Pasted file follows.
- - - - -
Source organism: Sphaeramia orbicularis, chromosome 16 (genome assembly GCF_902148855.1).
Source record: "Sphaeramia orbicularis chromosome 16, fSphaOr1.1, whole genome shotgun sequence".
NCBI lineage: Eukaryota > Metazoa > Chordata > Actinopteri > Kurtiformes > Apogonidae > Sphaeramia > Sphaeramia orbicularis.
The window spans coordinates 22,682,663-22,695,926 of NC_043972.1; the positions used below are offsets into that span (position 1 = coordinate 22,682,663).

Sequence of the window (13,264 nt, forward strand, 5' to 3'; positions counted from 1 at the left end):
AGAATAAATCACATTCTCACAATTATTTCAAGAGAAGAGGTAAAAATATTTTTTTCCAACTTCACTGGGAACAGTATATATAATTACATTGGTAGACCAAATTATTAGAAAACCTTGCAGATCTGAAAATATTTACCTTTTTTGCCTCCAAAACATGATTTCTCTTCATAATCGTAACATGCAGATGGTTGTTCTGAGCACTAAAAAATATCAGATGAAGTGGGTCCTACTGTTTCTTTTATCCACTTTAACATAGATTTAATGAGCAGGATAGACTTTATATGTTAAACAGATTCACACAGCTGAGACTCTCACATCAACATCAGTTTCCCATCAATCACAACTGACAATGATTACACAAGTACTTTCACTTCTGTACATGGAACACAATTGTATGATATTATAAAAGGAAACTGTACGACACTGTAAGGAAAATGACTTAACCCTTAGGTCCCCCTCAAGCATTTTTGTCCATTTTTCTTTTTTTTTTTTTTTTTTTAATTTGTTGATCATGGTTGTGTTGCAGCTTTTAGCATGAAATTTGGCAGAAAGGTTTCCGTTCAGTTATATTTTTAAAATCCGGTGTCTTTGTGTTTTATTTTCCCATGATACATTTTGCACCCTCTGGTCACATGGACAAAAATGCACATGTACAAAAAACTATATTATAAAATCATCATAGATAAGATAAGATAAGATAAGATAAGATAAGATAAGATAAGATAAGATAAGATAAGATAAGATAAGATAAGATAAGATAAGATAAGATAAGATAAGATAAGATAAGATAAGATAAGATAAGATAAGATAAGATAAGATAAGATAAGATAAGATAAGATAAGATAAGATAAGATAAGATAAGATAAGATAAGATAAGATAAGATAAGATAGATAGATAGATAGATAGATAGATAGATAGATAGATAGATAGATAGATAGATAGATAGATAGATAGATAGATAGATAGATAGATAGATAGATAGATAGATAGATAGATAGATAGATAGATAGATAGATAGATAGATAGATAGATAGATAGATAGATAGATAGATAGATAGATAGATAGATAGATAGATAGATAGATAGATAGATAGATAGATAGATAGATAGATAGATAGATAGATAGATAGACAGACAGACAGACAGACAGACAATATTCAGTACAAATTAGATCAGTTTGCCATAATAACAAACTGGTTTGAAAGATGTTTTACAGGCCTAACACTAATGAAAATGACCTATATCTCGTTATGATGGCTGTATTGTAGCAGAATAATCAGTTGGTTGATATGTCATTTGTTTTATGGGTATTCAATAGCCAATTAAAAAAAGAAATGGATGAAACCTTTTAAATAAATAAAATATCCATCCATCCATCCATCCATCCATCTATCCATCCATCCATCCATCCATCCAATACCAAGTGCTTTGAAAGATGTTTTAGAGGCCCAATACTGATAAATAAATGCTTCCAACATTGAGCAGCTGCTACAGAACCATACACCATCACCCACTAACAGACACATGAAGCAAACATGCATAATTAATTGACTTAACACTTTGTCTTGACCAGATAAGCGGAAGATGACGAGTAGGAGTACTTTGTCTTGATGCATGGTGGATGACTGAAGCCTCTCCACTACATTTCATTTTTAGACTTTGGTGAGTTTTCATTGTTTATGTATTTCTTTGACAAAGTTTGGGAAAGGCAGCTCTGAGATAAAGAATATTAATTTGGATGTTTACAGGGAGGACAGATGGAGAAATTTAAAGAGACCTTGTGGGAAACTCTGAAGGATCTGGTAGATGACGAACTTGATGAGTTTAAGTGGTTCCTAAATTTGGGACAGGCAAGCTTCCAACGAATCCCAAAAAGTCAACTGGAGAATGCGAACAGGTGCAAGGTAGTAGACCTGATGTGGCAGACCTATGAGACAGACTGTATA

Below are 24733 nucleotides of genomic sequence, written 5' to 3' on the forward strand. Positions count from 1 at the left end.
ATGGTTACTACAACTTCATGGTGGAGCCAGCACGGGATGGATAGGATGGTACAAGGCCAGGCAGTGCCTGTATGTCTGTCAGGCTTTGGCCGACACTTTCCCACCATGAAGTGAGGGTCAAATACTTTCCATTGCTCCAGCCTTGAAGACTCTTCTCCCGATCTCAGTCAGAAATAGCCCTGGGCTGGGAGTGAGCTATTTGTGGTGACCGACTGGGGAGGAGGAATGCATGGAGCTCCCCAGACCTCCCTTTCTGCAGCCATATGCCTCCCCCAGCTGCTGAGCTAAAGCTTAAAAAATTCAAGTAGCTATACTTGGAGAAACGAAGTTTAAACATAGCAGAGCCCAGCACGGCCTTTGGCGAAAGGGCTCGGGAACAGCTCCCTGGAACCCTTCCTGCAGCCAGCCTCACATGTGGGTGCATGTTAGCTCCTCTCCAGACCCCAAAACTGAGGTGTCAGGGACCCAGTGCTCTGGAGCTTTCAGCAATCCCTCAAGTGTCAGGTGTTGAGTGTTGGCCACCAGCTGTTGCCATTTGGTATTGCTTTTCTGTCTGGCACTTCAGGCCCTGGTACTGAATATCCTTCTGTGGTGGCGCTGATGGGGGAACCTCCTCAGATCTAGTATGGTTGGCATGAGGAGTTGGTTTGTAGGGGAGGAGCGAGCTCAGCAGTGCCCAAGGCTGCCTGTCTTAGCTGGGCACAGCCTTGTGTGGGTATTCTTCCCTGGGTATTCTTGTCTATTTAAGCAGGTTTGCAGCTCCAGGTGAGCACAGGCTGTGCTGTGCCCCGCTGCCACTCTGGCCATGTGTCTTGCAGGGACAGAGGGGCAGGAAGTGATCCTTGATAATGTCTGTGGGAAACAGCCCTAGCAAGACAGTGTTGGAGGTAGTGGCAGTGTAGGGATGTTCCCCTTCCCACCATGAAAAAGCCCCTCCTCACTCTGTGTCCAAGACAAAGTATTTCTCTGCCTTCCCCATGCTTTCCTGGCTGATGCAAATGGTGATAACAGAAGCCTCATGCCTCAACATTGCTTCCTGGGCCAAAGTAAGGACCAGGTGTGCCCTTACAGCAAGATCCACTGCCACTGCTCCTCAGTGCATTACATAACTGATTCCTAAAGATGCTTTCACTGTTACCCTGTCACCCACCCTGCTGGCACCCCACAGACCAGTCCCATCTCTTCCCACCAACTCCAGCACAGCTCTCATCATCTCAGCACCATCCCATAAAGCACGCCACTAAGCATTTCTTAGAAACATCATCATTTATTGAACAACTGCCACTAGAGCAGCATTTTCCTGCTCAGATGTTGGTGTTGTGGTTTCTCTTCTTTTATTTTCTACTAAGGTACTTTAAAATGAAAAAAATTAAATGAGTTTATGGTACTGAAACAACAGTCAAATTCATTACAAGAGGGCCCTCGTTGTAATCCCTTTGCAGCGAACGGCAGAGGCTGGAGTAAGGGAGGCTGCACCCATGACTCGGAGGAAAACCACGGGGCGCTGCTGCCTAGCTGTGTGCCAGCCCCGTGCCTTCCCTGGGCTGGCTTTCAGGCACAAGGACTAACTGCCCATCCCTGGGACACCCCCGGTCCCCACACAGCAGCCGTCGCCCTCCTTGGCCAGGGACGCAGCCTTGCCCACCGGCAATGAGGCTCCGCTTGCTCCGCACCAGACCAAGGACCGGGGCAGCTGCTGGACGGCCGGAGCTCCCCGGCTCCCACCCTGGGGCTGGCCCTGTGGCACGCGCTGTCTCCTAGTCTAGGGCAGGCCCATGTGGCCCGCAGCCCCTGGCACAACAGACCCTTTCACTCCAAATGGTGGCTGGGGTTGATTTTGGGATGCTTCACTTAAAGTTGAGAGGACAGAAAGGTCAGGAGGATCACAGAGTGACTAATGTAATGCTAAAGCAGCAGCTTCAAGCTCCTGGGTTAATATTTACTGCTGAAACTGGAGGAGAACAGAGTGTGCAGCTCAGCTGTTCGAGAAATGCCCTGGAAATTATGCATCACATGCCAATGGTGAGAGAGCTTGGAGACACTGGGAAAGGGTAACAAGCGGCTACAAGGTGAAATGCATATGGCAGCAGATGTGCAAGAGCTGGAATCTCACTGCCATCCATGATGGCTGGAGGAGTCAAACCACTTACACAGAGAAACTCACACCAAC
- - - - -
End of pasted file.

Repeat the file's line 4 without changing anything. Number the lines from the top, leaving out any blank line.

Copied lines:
The window spans coordinates 22,682,663-22,695,926 of NC_043972.1; the positions used below are offsets into that span (position 1 = coordinate 22,682,663).